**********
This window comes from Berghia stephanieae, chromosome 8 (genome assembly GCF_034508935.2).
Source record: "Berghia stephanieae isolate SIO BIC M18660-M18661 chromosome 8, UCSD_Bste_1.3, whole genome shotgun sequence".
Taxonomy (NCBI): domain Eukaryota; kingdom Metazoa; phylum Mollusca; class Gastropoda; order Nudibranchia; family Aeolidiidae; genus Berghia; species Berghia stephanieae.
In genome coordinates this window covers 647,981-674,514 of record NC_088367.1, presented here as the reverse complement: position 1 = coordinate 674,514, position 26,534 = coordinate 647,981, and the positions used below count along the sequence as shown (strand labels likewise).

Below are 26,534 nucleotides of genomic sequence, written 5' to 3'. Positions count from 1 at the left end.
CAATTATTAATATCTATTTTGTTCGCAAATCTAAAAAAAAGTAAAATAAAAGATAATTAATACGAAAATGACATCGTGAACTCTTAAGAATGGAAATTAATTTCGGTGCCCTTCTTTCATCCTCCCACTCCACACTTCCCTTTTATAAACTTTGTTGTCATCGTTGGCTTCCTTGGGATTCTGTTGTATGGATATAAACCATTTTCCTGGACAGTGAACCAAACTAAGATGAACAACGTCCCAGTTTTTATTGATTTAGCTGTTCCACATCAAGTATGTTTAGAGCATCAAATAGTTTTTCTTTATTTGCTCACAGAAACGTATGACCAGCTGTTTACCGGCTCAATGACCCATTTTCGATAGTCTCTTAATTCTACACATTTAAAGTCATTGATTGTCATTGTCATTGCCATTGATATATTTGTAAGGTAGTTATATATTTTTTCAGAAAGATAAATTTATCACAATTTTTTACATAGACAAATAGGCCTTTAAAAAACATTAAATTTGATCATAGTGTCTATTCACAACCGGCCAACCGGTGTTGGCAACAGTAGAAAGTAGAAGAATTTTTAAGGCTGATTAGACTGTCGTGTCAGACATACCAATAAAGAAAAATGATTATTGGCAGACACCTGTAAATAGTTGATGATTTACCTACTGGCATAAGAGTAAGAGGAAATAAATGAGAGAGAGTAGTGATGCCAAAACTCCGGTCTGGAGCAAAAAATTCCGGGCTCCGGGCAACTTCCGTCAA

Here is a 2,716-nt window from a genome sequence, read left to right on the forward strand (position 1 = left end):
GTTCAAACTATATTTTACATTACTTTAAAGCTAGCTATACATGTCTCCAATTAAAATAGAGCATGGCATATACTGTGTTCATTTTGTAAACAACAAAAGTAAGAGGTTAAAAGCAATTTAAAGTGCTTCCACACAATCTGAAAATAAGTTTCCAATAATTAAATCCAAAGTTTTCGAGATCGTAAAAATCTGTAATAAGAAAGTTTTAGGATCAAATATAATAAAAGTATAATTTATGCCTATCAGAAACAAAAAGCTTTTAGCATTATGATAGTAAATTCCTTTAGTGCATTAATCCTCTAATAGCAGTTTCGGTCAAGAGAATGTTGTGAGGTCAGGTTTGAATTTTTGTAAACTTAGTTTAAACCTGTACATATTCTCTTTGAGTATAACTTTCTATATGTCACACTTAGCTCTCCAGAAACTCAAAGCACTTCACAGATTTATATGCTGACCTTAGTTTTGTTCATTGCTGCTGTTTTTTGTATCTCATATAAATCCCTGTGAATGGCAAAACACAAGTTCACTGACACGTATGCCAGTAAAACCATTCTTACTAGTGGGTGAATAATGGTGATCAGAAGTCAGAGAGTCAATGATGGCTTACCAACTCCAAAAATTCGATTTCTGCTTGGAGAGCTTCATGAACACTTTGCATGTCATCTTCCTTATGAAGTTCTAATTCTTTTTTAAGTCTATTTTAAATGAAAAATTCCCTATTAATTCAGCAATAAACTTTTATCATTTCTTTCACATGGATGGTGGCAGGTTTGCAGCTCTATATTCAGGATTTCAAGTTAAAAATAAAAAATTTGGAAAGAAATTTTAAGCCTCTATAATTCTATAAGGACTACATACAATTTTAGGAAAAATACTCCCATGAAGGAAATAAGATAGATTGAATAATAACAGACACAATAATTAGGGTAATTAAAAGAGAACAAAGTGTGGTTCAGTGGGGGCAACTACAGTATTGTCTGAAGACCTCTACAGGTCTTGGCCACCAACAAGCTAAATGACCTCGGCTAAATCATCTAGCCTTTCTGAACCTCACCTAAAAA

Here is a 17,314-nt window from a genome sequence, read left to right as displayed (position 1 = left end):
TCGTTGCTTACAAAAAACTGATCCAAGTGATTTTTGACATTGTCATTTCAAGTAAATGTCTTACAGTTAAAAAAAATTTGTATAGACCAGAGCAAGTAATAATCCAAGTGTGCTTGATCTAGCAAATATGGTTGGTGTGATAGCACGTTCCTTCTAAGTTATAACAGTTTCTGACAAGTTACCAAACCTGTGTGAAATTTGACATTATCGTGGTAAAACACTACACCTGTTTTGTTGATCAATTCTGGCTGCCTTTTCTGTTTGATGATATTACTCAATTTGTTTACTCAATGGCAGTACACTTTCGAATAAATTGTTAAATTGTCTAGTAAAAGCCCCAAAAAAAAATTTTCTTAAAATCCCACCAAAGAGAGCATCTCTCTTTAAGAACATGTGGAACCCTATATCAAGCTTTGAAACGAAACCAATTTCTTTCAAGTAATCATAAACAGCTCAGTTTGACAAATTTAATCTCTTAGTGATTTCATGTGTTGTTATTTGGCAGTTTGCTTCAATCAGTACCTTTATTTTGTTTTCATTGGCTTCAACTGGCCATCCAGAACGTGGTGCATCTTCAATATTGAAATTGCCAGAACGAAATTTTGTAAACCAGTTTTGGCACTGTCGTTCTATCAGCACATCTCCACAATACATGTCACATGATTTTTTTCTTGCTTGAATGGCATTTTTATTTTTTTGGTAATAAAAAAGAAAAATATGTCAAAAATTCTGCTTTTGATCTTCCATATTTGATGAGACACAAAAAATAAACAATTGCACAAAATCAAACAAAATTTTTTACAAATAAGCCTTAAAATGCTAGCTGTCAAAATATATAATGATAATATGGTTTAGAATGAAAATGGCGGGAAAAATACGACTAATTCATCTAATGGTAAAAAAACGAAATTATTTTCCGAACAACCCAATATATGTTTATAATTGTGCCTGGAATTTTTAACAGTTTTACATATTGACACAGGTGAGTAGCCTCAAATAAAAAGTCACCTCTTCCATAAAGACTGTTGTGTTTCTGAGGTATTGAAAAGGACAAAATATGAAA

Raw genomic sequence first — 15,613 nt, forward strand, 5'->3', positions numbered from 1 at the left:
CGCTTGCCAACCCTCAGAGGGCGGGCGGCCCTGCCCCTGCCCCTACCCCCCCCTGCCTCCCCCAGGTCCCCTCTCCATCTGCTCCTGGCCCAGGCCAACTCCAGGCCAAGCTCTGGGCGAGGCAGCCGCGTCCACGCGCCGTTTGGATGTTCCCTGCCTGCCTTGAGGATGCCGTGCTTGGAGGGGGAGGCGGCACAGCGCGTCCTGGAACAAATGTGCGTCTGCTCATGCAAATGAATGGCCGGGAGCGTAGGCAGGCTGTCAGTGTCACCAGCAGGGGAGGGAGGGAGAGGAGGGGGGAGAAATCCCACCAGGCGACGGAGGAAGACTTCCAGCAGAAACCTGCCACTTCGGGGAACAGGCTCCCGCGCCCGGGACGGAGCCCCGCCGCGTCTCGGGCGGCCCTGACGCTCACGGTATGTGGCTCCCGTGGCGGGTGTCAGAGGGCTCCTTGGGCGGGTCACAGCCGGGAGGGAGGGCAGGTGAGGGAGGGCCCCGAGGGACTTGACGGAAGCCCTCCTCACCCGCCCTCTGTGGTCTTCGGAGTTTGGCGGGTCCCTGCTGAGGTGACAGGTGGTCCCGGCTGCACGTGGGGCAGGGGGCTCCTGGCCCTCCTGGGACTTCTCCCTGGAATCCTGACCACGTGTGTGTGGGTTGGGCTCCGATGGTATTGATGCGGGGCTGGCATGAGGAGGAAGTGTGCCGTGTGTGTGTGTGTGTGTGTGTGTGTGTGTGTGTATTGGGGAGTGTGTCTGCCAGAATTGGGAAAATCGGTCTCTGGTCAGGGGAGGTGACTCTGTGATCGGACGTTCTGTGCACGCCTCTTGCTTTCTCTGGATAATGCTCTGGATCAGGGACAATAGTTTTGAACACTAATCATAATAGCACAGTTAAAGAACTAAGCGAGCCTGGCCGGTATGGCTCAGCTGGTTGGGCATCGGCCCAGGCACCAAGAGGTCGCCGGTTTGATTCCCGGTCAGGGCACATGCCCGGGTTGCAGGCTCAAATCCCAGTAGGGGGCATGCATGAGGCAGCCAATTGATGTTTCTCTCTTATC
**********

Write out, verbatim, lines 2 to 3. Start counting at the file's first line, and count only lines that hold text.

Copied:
Source record: "Berghia stephanieae isolate SIO BIC M18660-M18661 chromosome 8, UCSD_Bste_1.3, whole genome shotgun sequence".
Taxonomy (NCBI): domain Eukaryota; kingdom Metazoa; phylum Mollusca; class Gastropoda; order Nudibranchia; family Aeolidiidae; genus Berghia; species Berghia stephanieae.